Kariumpumkala today is a slightly ghastly brick-and-mortar structure, painted in shades of green and pink. Its top two storeys are air-conditioned, every floor is tiled, and the tabletops are made of granite. Over the billing counter is a shelf full of trophies that Kariumpumkala has won in something called the Philips Food Fest. But most heartbreaking of all is a perverse remembrance of times past—a sign that says ‘Smoking, alcohols strictly prohibited.’
Kariumpumkala’s present owner would talk of none of this. He was obsessed, instead, with his legal battle with Karimpinkala, the upstart establishment down the road that, he claimed, had stolen and only slightly modified his restaurant’s name. "That isn’t the real one," he said repeatedly. But Karimpinkala still serves toddy, and Kariumpumkala does not. That little edge makes all the difference in the sweeps to win Kerala’s hearts and minds.
In the leafy parking lot of Karimpinkala, a "Toddy Shop And A/c Family Restaurant," we found Maruti Swift cars and gleaming SUVs, and cabanas that were closer in size to mid-level dorm rooms. We sat under fans, on plastic chairs that skidded on the tiled floors, and drummed our fingers on a glass-topped table. We were handed a menu, laminated in clear plastic. Apart from the "Sweet and cold coconut toddy," we could have ordered Diet Coke, Fanta, the enigmatic "Soda B & S," or ice cream. We could even have asked for that most pan-Indian of dishes, Gobi Manchurian. As we sat staring a little disbelievingly at that menu, another SUV pulled up outside. A family dismounted—parents, little children, and even a grandmother—and stormed into one of the other cabanas. We were, most definitely, not in Kansas any more.
Karimpinkala’s toddy, served in small earthen jugs, was thick, faintly stale, and tasted of sediment. But its star turn came in the form of its karimeen polichchathu—fish that was steamed in its marinade rather than fried, wrapped in a banana leaf, and served under a canopy of curry leaves, onions and red pepper flakes. And so I finally managed to grasp the flavour of the pearl spot itself—a tart, citrusy tang, but warmed with the heat of spice, as delicious as a mildly sunny sky.
Jijin, our auto-rickshaw driver for the day, had by now cottoned on to our routine, and when we left Karimpinkala, he said: "But you should also try mundhiri kallu"—literally, raisin toddy—"because that’s a specialty here." Between the months of November and March, Jijin explained, toddy-shop owners slipped raisins into the evening toddy and served it the next morning, when the raisins had drunk their fill and "Although these days," he said, as he started to scour the sides of the road leading to Kumarakom, "people get cheap and just add grape juice to give it the same flavour."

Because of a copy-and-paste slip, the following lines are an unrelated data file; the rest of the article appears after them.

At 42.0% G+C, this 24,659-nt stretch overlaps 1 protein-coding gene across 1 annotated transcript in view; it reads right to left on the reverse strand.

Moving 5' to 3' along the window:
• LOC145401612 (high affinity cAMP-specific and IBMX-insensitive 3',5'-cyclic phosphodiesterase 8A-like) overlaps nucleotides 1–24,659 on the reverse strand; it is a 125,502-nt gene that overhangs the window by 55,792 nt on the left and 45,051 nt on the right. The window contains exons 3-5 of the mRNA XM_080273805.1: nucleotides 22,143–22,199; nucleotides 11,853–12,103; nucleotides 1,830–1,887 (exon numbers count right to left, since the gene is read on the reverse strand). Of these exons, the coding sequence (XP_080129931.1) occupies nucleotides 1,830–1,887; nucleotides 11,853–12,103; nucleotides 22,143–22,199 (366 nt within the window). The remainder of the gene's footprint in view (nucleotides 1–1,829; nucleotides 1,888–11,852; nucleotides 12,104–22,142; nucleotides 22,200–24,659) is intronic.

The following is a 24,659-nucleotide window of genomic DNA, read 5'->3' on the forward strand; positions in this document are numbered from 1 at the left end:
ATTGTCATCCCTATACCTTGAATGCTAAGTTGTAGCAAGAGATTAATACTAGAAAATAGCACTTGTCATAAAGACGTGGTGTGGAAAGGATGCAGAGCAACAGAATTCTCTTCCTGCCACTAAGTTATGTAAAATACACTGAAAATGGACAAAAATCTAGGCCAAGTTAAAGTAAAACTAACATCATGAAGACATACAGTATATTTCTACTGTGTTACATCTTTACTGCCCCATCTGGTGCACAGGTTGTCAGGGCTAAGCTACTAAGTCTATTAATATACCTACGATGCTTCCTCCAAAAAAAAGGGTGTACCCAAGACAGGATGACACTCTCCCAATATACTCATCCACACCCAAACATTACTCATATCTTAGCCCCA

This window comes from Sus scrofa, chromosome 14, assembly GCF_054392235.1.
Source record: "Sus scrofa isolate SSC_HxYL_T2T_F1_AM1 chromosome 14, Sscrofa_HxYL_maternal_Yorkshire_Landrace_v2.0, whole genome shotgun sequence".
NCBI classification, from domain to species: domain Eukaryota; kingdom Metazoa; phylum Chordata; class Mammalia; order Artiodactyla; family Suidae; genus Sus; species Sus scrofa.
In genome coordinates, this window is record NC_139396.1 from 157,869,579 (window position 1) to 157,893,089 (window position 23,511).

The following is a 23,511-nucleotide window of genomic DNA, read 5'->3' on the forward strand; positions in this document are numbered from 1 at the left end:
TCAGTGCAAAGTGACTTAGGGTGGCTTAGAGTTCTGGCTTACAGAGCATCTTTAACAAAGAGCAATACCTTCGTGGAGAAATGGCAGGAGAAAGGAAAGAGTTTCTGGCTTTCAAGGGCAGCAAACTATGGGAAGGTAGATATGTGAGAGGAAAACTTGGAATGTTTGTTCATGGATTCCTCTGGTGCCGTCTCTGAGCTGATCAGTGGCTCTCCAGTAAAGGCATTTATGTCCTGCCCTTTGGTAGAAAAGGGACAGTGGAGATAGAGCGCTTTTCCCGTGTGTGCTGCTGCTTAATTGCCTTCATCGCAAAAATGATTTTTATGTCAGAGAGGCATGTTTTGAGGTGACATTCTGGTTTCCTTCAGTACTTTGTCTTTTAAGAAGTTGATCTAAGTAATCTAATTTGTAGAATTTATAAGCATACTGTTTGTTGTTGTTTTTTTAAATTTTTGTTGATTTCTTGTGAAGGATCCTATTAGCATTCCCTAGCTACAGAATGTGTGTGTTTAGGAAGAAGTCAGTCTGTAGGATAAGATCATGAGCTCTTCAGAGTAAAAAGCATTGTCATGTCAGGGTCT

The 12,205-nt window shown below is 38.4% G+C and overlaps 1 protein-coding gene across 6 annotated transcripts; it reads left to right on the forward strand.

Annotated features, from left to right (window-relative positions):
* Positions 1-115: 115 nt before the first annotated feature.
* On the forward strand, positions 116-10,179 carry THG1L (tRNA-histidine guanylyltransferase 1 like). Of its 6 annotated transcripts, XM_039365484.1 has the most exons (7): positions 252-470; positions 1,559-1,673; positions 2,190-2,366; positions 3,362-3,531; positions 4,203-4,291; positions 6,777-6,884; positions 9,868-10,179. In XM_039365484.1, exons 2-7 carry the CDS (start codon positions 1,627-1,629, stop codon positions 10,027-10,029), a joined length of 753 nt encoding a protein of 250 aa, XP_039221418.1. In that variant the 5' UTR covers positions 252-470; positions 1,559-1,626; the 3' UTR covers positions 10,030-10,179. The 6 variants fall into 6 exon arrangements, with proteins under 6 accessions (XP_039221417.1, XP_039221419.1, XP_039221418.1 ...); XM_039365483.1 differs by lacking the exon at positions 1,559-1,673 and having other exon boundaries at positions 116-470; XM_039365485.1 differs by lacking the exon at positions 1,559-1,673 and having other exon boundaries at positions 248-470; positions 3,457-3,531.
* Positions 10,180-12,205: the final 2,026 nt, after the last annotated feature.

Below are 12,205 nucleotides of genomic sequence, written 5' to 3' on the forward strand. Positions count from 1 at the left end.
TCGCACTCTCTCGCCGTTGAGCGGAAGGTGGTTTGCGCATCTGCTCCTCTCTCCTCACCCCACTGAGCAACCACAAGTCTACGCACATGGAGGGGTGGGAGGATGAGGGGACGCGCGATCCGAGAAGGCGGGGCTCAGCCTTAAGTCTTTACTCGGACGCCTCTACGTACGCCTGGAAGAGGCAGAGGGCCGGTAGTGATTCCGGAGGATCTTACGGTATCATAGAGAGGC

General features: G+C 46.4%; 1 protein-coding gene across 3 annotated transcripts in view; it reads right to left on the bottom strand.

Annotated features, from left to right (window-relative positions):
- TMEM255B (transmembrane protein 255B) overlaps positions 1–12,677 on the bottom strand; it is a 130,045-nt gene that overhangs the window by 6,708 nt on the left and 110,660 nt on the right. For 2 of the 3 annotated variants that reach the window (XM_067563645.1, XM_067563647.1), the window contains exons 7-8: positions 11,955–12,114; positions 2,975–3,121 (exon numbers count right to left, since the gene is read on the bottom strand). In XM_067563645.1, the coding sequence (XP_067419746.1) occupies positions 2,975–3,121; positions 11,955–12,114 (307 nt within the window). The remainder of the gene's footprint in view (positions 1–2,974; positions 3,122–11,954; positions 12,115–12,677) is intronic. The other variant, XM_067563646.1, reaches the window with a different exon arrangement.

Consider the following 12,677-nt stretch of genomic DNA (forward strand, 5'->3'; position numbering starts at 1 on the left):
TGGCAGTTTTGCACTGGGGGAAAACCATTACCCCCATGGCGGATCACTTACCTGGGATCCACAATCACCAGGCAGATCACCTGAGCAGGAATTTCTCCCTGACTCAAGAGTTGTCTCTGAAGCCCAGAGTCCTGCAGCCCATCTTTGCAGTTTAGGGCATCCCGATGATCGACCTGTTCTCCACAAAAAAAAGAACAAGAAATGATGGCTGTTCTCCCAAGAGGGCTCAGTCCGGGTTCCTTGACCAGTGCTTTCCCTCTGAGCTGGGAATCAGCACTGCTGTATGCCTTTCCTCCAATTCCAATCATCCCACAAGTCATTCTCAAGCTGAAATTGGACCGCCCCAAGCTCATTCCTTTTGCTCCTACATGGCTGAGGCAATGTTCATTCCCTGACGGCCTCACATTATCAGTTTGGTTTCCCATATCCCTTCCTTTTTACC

We found no mundhiri kallu at our first stop, a whitewashed toddy shop set back so far from the road on its dusty little plot that it looked more like a Last Chance Saloon. By this time, it was noon, and hot outdoors, but the shop was dark and cool inside. The day’s toddy had lost some of its sweetness by then, and it was bubbling energetically as it fermented. We still managed a few glasses each, Jijin included —which may well have explained his subsequent, intemperate willingness to let us have a go at driving his auto-rickshaw in turns to the next toddy shop.
In our shack-cabana, we ordered a couple of bottles of mundhiri kallu, which turned out to be a pale pink concoction reminiscent of Pepto-Bismol. At the bottom of the bottles were thick layers of white sediment, and the swollen corpses of raisins bobbed in the toddy. It tasted, to my mind, just the same as regular toddy, although the raisins served as occasional happy surprises, bursting with a concentrated blast of sweetness.
"In the villages, the sediment is very important," Jijin said. "They add water to it and then mix it into the batter for appams (rice hoppers), to make the appams soft."
"I see," I said.
"So people come to the toddy shops and take this sediment away. In the cities, of course, they just buy yeast." Jijin paused here and mulled. "Yeast works too."
There was a further comfortable silence. Then Jijin, expounding further on the sediment, said: "They make a type of vinegar from it as well."
"How?" I asked.
It was the wrong question to ask. Jijin lapsed into deep thought, emerging only after many minutes to drink more mundhiri kallu. I drank more mundhiri kallu as well. At some later point, the three of us may or may not have sworn to each other to never forget this moment, and that we were all brothers, man, whatever our differences, we were all brothers, well, in a manner of speaking, and that it was important not to lose this—this, you know, this connection—never lose that, man. And then we tripped our way back towards the auto-rickshaw, and Jijin drove us to Kumarakom and bundled us onto the bus to Kochi.
Samanth Subramanian is deputy editor of special projects at Mint. His writing has appeared in The New Republic, Foreign Policy, Foreign Affairs, Newsweek, Far Eastern Economic Review, Huffington Post, The National and The Hindu. This essay is excerpted from his book Following Fish: Travels Around the Indian Coast
(Penguin Books India, 2010).